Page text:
Well, now you may ask...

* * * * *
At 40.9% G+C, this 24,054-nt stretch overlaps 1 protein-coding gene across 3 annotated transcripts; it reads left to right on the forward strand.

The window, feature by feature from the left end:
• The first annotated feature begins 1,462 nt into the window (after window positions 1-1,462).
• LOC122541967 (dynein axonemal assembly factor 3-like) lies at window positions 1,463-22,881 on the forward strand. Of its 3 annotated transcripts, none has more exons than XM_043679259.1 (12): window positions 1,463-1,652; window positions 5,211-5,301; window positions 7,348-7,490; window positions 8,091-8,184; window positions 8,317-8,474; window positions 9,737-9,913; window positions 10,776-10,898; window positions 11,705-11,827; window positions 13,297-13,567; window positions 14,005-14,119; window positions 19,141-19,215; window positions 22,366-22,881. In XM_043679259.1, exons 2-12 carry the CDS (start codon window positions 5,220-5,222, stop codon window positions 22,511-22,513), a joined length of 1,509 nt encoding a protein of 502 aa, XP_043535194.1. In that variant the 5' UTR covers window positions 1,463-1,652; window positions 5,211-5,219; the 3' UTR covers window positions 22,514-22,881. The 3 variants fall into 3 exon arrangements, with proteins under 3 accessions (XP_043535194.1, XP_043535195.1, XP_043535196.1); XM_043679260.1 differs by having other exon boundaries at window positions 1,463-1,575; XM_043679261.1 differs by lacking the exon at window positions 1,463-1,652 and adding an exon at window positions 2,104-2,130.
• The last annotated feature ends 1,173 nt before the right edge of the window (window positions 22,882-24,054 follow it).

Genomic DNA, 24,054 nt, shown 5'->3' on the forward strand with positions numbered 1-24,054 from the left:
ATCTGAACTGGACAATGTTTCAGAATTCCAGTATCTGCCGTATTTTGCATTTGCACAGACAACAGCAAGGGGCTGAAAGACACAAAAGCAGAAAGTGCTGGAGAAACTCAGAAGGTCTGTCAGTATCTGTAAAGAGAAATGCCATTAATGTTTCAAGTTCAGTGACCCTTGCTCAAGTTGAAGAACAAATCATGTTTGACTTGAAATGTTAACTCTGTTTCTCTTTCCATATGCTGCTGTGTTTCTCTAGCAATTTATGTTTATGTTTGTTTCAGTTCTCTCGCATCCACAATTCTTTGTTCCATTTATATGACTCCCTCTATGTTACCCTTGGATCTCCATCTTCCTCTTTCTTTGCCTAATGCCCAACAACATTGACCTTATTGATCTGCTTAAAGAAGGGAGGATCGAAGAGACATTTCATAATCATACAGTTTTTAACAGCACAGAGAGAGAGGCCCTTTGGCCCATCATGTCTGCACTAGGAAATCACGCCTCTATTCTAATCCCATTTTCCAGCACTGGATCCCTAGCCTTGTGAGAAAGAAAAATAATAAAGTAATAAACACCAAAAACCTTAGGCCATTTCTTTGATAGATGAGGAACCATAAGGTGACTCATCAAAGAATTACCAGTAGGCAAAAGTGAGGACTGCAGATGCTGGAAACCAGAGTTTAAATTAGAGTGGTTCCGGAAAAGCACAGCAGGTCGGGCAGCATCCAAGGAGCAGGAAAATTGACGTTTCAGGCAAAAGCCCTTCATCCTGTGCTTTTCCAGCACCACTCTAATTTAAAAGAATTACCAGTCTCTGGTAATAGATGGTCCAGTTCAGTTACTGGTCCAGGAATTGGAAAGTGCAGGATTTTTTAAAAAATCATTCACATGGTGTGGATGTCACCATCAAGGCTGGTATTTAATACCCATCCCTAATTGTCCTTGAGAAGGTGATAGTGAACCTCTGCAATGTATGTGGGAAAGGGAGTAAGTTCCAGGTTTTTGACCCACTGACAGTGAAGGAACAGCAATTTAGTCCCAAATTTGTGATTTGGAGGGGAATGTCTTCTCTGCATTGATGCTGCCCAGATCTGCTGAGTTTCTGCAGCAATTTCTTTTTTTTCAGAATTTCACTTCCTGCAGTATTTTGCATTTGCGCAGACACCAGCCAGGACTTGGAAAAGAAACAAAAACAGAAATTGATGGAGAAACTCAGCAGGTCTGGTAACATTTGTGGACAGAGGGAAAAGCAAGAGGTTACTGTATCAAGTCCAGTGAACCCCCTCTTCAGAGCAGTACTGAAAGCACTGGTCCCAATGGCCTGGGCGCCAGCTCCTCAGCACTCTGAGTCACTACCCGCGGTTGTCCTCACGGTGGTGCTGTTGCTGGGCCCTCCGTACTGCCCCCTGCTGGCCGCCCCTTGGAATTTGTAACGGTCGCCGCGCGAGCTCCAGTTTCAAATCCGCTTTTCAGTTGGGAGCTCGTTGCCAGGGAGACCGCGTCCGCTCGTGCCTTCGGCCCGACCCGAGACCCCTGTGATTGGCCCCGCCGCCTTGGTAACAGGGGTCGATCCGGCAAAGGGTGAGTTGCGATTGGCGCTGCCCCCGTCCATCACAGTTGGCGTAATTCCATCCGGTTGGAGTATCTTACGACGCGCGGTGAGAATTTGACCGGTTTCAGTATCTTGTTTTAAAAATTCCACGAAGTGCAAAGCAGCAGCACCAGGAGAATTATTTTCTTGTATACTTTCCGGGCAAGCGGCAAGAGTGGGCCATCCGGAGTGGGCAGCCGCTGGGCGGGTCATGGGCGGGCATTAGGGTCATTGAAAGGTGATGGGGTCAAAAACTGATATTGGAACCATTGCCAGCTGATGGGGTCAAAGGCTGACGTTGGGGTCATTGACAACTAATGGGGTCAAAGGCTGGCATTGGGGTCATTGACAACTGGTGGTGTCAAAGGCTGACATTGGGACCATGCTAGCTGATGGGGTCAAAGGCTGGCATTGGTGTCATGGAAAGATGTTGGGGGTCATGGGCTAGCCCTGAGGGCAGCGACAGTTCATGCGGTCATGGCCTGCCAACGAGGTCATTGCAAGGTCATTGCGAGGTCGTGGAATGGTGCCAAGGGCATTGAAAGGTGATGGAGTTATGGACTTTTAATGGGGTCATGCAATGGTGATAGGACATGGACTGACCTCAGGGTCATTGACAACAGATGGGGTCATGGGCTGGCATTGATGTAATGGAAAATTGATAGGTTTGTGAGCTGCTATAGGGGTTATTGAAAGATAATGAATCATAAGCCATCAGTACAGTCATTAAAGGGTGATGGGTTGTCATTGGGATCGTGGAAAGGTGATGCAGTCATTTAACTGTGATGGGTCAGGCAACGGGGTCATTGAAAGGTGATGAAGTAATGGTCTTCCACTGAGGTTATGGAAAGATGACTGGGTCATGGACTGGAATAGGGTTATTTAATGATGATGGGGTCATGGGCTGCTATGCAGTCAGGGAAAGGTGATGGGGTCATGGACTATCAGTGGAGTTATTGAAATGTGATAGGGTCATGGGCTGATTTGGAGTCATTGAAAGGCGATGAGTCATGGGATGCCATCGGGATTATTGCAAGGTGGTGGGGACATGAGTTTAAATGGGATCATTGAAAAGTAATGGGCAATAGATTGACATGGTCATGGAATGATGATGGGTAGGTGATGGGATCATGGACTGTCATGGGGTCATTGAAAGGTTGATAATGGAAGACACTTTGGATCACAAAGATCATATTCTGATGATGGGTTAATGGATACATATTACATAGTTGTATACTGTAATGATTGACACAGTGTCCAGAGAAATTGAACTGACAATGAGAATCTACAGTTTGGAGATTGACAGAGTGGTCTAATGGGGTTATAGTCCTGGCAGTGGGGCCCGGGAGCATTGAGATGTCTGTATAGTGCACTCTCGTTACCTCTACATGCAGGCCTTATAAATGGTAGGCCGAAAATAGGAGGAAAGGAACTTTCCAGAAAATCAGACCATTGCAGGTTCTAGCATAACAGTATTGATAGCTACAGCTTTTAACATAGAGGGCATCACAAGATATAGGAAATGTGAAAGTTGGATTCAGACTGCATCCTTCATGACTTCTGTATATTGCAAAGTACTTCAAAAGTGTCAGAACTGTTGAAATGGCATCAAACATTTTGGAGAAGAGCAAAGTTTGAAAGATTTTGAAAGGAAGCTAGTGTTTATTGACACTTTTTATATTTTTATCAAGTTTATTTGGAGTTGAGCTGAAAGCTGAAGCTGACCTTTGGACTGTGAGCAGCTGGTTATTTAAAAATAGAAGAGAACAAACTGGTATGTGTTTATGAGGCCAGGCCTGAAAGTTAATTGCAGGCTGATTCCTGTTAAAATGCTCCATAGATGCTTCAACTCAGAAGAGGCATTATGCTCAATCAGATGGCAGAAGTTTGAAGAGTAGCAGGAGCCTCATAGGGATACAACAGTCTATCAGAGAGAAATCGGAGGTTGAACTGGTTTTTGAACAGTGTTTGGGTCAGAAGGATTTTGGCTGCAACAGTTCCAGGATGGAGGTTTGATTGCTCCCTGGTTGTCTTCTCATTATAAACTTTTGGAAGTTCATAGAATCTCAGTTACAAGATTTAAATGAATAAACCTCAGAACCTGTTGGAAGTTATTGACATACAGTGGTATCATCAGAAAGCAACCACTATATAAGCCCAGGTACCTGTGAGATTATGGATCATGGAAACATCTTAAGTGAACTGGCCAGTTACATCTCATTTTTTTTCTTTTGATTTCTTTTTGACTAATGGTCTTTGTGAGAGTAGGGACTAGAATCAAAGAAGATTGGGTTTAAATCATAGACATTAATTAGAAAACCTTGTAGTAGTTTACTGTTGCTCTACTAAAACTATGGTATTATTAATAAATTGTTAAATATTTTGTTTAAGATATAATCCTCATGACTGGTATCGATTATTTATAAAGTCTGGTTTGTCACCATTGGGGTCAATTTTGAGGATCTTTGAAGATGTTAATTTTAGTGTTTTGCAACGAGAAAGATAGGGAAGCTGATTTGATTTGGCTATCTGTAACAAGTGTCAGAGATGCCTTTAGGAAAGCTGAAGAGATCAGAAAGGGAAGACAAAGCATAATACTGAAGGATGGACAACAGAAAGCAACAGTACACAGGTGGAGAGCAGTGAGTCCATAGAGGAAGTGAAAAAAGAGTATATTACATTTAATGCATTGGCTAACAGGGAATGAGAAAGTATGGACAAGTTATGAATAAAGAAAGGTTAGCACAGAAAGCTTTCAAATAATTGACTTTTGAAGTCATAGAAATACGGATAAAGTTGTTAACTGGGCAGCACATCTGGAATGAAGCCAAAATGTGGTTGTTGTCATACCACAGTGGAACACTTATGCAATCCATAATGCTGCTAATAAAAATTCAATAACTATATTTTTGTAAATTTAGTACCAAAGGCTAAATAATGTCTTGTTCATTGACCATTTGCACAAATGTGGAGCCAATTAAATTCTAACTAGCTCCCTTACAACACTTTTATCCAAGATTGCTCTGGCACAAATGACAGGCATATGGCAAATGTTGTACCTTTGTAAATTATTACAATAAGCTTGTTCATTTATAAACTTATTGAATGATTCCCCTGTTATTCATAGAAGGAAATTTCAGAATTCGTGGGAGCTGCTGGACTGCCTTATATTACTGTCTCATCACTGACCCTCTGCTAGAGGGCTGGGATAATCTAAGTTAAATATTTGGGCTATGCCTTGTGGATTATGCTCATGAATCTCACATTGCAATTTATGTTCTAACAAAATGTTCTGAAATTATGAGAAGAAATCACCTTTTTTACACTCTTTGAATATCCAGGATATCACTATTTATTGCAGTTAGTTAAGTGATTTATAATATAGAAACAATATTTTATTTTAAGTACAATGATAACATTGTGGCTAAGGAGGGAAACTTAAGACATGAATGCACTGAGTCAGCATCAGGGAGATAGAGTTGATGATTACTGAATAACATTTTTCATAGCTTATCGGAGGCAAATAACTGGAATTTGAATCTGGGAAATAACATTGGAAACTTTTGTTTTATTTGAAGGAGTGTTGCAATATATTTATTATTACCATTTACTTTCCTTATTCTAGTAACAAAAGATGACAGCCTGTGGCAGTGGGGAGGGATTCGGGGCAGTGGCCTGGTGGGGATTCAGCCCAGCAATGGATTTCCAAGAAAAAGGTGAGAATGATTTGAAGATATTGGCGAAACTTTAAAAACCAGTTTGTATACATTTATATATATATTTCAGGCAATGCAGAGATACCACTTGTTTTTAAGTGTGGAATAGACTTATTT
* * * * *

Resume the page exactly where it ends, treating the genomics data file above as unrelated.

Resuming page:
What is wrong with that? They are winning battles possess the ball and create scoring opportunities. Isn't that the object of the game? To non-soccer people yes... To people who know and understand the sport probably not. First of all, if the academy team plays against another team that has the same physicality, player for player and skill set, and if the other team can pass the ball better is more creative and can understands how to move off the ball create space with passing to exploit lanes chances are they will win the game. The physical game only wins if a team is superior to another team, and we see a lot of this in youth soccer. But if the physicality is a non-factor, the skill set is equal, now other things come to play, like player thinking, ball movement, on and off the ball, creativity, creating lanes, exploiting space, taking advantage of miss matches and so many other variables. Physicality only wins games if the other team is less physical and does not have any other qualities as mentioned previously. At the youth level physical teams can get away with just that. As the players get older and play for better teams mostly all players have physicality and skills, or if they do not have all the other qualities discussed earlier. Therefore, teaching the game from just a physical aspect does not serve players in the long term.